A New Jersey doctor was recently arrested for allegedly writing forged prescriptions for painkillers and anxiety pills. The police said he was a part of a deeply entrenched drug ring operating in the area.
Dr. Craig Gialanella, a doctor practicing in Belleville, N.J., was arrested on July 18, 2017, and was charged with illegal distribution of narcotics, according to the New Jersey Attorney General Christopher Porrino. “Doctors who act like drug dealers and illegally dole out prescriptions for these highly addictive painkillers are nothing more than drug pushers in white coats,” said Porrino.
Porrino noted that such doctors were more dangerous than the street drug dealers because of the enormous trust people have on doctors. He said that instead of protecting the lives of patients, Gialanella had put their lives in jeopardy by prescribing addictive medicines that were not required. He immensely profited from prescribing opioids to people in one of the counties of New Jersey that is hit the hardest by the opioid epidemic.
An Atlantic County pharmacist got suspicious when he started receiving numerous prescriptions of high-dose painkillers, written by a doctor located some 100 miles away. He immediately alerted the authorities about this unnatural trend. The pharmacist noticed that the doctor altered the names to avoid detection. The chemist undoubtedly saved many lives by bringing the doctor to book, said the attorney general.
Though the investigations are still on, initial findings revealed that Gialanella had issued in excess of 350,000 oxycodone 30-milligram tablets to his patients. At street value of $20 each, he would have been richer by more than $7 million.
The incident is more surprising because New Jersey has the toughest laws for painkiller prescriptions in the country. The authorities were astonished to see how the doctor continued with his misdeeds in spite of such tough laws where the initial prescription is limited to five days, and strict guidelines are in place for doctors prescribing opioids. The rules also bind state-regulated health insurers to cover at least six months of substance abuse treatment.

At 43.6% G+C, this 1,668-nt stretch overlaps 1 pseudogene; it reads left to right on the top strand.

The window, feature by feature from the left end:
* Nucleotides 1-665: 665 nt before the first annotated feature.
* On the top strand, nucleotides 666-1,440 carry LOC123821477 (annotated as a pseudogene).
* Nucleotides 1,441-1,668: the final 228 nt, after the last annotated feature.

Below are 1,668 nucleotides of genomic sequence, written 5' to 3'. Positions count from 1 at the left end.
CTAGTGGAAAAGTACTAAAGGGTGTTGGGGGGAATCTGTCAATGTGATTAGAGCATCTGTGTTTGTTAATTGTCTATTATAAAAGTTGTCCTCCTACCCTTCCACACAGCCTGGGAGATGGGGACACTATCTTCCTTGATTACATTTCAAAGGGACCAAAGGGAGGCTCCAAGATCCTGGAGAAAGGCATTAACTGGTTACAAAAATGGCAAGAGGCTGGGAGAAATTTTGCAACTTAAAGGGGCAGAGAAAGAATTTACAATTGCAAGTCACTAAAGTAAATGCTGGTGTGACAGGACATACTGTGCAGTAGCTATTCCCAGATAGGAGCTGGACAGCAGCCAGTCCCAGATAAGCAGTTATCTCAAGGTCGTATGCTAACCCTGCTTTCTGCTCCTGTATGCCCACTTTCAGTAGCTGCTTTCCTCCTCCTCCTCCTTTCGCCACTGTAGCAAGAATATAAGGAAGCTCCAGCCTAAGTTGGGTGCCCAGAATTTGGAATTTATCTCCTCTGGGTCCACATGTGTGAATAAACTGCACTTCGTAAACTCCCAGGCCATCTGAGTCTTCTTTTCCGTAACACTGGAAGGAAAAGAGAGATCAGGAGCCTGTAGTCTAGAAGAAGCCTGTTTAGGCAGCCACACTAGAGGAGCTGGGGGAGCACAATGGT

If convicted, Gialanella’s second-degree crimes would invite a sentence of five to 10 years in prison and a fine of up to $150,000. Third-degree crimes in the state would hand out a sentence of up to three to five years in prison and a fine of up to $15,000.
The state has also formulated laws to deal with doctors who arbitrarily prescribe opioids to patients without exercising caution. Overdose data shows that people often develop an addiction after receiving prescription painkillers. In 2015, accidental drug overdoses killed more than 1,600 people in New Jersey, which is four times the number of people who died from homicide and three times the number killed in road accidents. A majority of the fatal overdoses involved prescription opioids. Though there is no data for 2016, officials are of the view that the number could be higher compared to the previous year.
According to the Centers for Disease Control and Prevention (CDC), more than 52,404 people died from drug overdose in the U.S. in 2015, up from 47,055 in 2014, with 63 percent involving prescription opioids.
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